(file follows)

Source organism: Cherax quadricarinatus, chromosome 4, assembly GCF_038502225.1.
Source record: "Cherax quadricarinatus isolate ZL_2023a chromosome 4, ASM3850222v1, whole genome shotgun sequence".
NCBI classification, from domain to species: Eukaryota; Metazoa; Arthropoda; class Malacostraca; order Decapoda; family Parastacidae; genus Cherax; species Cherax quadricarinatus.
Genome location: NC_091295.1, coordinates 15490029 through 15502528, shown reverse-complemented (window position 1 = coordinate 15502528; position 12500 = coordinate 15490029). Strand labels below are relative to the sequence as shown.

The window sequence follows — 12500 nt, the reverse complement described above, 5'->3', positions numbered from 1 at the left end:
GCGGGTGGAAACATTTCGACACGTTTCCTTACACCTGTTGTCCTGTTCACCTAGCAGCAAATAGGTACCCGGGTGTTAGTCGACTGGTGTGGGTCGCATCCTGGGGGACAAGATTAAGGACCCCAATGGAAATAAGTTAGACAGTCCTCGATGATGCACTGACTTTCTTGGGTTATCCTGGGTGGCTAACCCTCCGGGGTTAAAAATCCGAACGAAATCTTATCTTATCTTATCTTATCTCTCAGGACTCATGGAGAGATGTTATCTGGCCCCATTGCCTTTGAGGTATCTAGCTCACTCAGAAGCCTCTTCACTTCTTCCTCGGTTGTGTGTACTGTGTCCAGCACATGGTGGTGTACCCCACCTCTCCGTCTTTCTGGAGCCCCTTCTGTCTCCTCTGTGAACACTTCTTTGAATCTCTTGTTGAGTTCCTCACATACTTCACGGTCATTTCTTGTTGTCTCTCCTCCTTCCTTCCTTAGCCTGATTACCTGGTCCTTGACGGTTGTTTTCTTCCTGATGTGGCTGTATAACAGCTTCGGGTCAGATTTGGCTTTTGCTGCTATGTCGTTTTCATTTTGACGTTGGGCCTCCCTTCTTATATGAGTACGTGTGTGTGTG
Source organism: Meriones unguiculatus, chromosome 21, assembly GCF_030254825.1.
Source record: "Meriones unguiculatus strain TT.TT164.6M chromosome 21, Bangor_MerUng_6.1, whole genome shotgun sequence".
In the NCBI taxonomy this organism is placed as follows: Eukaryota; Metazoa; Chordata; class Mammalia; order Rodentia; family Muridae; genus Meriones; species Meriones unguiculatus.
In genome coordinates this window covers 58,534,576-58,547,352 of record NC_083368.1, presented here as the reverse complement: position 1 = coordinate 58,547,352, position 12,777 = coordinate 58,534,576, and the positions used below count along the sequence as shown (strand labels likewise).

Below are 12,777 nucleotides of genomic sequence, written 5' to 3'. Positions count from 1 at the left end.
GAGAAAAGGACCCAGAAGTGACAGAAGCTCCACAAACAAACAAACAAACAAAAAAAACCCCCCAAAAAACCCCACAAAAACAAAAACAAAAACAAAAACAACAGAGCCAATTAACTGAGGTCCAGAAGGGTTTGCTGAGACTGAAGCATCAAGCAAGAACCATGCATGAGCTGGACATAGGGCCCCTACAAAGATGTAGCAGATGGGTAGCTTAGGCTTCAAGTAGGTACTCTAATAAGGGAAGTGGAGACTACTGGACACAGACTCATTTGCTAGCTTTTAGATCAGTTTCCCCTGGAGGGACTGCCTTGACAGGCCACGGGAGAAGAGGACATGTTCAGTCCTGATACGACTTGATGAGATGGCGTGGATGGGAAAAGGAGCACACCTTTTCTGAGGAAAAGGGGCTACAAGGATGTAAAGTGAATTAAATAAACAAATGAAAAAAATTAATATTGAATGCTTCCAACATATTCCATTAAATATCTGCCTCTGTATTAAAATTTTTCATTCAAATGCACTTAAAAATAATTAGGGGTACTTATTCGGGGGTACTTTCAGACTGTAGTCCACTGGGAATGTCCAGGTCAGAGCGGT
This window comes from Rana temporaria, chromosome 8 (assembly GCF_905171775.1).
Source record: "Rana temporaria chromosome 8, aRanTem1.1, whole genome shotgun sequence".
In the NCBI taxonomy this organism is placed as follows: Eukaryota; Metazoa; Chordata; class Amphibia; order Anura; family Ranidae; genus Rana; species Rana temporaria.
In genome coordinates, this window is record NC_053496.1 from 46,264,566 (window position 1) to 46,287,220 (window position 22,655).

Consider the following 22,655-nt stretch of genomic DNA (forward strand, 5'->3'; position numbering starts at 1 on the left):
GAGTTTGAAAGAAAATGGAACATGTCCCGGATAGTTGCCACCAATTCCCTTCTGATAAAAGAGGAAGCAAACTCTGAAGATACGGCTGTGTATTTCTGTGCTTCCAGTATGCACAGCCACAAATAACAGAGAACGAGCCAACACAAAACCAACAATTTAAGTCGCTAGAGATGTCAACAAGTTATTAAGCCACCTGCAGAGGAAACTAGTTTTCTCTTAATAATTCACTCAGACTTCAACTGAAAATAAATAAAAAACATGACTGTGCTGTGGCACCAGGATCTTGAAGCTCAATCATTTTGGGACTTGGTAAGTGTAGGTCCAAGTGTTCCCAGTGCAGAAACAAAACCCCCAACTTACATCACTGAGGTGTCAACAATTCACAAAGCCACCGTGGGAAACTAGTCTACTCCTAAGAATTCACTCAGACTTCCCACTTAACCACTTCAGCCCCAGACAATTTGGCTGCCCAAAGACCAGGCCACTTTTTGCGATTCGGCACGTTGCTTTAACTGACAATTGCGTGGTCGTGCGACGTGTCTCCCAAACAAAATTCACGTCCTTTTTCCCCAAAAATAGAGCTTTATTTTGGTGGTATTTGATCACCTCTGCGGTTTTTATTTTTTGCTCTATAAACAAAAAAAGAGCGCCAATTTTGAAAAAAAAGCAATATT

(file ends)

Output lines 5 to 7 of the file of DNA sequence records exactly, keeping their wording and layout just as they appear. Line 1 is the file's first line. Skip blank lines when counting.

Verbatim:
The window sequence follows — 12500 nt, the reverse complement described above, 5'->3', positions numbered from 1 at the left end:
GCGGGTGGAAACATTTCGACACGTTTCCTTACACCTGTTGTCCTGTTCACCTAGCAGCAAATAGGTACCCGGGTGTTAGTCGACTGGTGTGGGTCGCATCCTGGGGGACAAGATTAAGGACCCCAATGGAAATAAGTTAGACAGTCCTCGATGATGCACTGACTTTCTTGGGTTATCCTGGGTGGCTAACCCTCCGGGGTTAAAAATCCGAACGAAATCTTATCTTATCTTATCTTATCTCTCAGGACTCATGGAGAGATGTTATCTGGCCCCATTGCCTTTGAGGTATCTAGCTCACTCAGAAGCCTCTTCACTTCTTCCTCGGTTGTGTGTACTGTGTCCAGCACATGGTGGTGTACCCCACCTCTCCGTCTTTCTGGAGCCCCTTCTGTCTCCTCTGTGAACACTTCTTTGAATCTCTTGTTGAGTTCCTCACATACTTCACGGTCATTTCTTGTTGTCTCTCCTCCTTCCTTCCTTAGCCTGATTACCTGGTCCTTGACGGTTGTTTTCTTCCTGATGTGGCTGTATAACAGCTTCGGGTCAGATTTGGCTTTTGCTGCTATGTCGTTTTCATTTTGACGTTGGGCCTCCCTTCTTATATGAGTACGTGTGTGTGTG
Source organism: Meriones unguiculatus, chromosome 21, assembly GCF_030254825.1.